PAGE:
Q: Is your new book tied to your current research?
Yes, these are very much tied. My research focuses on gender and diversity in leadership and governance, and organizational transformation. Working in collaboration with other faculty colleagues and doctoral students, I study the issues surrounding the representation, careers, quality of life, leadership development, and success of individuals in organizations, especially women and underrepresented minorities. I am particularly interested in their advancement to and participation in senior organizational ranks such as in top executive teams and on boards of directors. I also study the organizational structures and conditions (e.g., corporate board and top management team composition, or policies utilized in universities) that best facilitate career progression and leadership development.
Q: What do you like to do in your spare time?
I enjoy going to yard sales, planning home improvement projects, and being with family and friends.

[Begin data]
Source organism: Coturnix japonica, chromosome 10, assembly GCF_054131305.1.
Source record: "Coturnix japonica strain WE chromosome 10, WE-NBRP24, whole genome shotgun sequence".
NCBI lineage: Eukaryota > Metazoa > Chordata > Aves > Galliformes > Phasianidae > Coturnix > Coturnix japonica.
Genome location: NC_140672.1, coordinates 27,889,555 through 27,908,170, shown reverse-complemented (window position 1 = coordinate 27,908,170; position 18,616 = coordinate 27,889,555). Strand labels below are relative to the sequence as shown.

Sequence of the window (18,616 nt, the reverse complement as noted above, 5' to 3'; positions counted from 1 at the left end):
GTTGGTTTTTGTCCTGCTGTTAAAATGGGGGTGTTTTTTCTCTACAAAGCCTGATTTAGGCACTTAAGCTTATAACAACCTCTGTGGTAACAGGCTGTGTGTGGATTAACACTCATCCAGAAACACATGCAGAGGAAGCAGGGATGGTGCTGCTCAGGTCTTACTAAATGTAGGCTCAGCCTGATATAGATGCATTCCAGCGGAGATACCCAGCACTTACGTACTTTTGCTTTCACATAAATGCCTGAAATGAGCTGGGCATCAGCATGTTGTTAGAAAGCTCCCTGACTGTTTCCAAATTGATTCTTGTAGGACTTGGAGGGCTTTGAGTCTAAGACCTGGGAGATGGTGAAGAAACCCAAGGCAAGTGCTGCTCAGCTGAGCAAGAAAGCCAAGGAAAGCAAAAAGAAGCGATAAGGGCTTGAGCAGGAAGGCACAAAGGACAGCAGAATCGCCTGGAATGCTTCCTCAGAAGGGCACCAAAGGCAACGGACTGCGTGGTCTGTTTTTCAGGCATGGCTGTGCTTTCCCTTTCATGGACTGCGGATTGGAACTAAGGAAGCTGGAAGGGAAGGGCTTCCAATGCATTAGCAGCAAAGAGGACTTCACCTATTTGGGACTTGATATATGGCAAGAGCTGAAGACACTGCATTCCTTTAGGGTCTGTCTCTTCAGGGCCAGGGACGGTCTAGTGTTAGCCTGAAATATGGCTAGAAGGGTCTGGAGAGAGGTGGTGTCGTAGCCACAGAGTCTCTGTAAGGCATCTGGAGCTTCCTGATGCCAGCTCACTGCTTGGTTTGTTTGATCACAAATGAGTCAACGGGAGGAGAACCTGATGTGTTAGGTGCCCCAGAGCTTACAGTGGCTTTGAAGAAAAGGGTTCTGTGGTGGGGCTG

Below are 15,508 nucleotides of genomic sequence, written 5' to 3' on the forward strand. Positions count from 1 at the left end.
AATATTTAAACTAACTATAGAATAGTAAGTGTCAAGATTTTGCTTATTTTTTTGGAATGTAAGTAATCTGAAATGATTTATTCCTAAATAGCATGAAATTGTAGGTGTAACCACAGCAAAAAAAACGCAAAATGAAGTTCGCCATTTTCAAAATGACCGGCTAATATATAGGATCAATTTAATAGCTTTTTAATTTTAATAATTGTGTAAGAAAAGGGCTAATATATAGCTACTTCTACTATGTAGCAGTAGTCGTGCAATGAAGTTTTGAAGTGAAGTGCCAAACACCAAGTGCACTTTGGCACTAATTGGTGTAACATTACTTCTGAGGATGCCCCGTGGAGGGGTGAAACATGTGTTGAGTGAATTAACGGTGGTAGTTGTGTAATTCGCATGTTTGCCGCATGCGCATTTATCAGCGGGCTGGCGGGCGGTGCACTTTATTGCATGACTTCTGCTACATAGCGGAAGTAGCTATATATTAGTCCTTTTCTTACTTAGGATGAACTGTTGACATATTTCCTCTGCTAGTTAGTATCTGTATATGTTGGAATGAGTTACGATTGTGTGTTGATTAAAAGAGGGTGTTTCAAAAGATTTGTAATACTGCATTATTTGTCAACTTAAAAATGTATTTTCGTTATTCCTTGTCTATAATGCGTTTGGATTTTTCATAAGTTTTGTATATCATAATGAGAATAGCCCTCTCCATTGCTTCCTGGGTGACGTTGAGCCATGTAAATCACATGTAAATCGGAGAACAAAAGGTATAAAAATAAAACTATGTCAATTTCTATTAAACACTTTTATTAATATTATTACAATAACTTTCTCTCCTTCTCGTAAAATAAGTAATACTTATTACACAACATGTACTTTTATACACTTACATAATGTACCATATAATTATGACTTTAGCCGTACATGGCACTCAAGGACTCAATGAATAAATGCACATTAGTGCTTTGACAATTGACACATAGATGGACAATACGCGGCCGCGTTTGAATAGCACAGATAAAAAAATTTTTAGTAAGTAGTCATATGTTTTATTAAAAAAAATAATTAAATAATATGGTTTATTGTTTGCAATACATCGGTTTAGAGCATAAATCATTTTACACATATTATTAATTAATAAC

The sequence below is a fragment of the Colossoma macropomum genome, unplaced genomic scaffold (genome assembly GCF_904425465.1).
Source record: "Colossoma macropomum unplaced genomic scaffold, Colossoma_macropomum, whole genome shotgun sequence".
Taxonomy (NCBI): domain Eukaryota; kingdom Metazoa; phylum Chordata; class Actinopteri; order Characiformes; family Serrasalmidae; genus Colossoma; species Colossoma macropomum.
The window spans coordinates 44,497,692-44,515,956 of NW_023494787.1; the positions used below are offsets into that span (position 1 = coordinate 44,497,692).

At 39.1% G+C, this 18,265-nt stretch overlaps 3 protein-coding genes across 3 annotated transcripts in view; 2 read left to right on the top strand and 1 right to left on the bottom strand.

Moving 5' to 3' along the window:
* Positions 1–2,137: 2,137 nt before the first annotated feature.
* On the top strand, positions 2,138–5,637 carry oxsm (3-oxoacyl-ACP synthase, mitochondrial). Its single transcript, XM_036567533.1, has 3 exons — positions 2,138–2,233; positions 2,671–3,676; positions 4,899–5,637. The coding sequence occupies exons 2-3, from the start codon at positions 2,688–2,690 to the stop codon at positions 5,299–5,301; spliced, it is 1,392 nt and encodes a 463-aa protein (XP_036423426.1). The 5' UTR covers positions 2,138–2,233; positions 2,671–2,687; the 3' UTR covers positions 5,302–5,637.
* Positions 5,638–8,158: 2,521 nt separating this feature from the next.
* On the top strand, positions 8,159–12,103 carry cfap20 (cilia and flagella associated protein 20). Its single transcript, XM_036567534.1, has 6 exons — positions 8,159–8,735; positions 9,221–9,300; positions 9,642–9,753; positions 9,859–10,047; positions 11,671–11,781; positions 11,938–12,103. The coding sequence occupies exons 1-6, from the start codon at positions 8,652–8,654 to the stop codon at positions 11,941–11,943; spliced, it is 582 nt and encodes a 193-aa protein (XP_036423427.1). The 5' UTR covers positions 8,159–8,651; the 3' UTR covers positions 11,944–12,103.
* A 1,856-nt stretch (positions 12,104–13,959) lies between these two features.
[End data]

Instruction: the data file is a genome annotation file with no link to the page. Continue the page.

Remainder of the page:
Q: What book are you reading currently?
Currently I'm reading Thrity Umrigar's The Space Between Us, Barbara Ehrenreich's Bait and Switch: The (Futile) Pursuit of the American Dream, and Gregory Robert's Shantaram.
Q: Do you have a tagline or motto by which you live your life?
Actually I can think of two: Always look for the best in people or a situation, and Give forward!
Weatherhead School of Management at Case Western Reserve University cultivates creativity, innovation, and purpose-driven leadership to design a better world.